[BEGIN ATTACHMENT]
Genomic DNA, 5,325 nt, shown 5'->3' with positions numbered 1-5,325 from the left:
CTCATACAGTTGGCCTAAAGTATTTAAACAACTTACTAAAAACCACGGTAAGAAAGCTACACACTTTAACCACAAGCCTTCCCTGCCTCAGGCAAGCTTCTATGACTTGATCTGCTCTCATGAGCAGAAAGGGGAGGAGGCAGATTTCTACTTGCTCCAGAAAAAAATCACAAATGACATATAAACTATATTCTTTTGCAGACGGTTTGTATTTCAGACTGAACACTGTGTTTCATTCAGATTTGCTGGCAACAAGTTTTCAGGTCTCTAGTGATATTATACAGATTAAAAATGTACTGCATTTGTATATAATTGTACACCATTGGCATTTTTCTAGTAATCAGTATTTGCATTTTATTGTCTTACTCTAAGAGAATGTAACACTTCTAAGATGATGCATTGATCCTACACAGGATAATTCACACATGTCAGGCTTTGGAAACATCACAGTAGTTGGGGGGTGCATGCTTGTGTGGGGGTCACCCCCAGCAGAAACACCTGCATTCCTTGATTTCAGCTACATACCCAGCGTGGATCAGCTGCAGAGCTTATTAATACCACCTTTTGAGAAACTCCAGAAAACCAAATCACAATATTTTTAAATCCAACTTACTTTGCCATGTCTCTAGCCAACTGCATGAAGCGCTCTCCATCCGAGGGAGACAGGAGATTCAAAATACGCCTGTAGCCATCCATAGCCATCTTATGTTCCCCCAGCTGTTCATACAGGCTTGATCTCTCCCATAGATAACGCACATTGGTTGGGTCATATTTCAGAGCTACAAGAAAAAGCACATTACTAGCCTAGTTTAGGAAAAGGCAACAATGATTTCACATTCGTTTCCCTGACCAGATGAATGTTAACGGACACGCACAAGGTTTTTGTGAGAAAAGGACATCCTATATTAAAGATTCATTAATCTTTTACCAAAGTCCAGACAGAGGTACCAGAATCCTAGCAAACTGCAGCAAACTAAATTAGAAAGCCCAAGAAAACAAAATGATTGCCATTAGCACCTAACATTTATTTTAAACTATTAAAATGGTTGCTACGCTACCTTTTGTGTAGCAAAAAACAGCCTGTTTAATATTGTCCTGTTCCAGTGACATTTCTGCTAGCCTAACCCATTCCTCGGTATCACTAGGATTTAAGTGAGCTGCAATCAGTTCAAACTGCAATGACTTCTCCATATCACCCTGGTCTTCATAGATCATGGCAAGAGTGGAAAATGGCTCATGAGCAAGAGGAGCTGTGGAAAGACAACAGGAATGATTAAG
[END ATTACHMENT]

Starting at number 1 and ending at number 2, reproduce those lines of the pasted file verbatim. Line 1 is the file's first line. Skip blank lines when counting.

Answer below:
Genomic DNA, 5,325 nt, shown 5'->3' with positions numbered 1-5,325 from the left:
CTCATACAGTTGGCCTAAAGTATTTAAACAACTTACTAAAAACCACGGTAAGAAAGCTACACACTTTAACCACAAGCCTTCCCTGCCTCAGGCAAGCTTCTATGACTTGATCTGCTCTCATGAGCAGAAAGGGGAGGAGGCAGATTTCTACTTGCTCCAGAAAAAAATCACAAATGACATATAAACTATATTCTTTTGCAGACGGTTTGTATTTCAGACTGAACACTGTGTTTCATTCAGATTTGCTGGCAACAAGTTTTCAGGTCTCTAGTGATATTATACAGATTAAAAATGTACTGCATTTGTATATAATTGTACACCATTGGCATTTTTCTAGTAATCAGTATTTGCATTTTATTGTCTTACTCTAAGAGAATGTAACACTTCTAAGATGATGCATTGATCCTACACAGGATAATTCACACATGTCAGGCTTTGGAAACATCACAGTAGTTGGGGGGTGCATGCTTGTGTGGGGGTCACCCCCAGCAGAAACACCTGCATTCCTTGATTTCAGCTACATACCCAGCGTGGATCAGCTGCAGAGCTTATTAATACCACCTTTTGAGAAACTCCAGAAAACCAAATCACAATATTTTTAAATCCAACTTACTTTGCCATGTCTCTAGCCAACTGCATGAAGCGCTCTCCATCCGAGGGAGACAGGAGATTCAAAATACGCCTGTAGCCATCCATAGCCATCTTATGTTCCCCCAGCTGTTCATACAGGCTTGATCTCTCCCATAGATAACGCACATTGGTTGGGTCATATTTCAGAGCTACAAGAAAAAGCACATTACTAGCCTAGTTTAGGAAAAGGCAACAATGATTTCACATTCGTTTCCCTGACCAGATGAATGTTAACGGACACGCACAAGGTTTTTGTGAGAAAAGGACATCCTATATTAAAGATTCATTAATCTTTTACCAAAGTCCAGACAGAGGTACCAGAATCCTAGCAAACTGCAGCAAACTAAATTAGAAAGCCCAAGAAAACAAAATGATTGCCATTAGCACCTAACATTTATTTTAAACTATTAAAATGGTTGCTACGCTACCTTTTGTGTAGCAAAAAACAGCCTGTTTAATATTGTCCTGTTCCAGTGACATTTCTGCTAGCCTAACCCATTCCTCGGTATCACTAGGATTTAAGTGAGCTGCAATCAGTTCAAACTGCAATGACTTCTCCATATCACCCTGGTCTTCATAGATCATGGCAAGAGTGGAAAATGGCTCATGAGCAAGAGGAGCTGTGGAAAGACAACAGGAATGATTAAG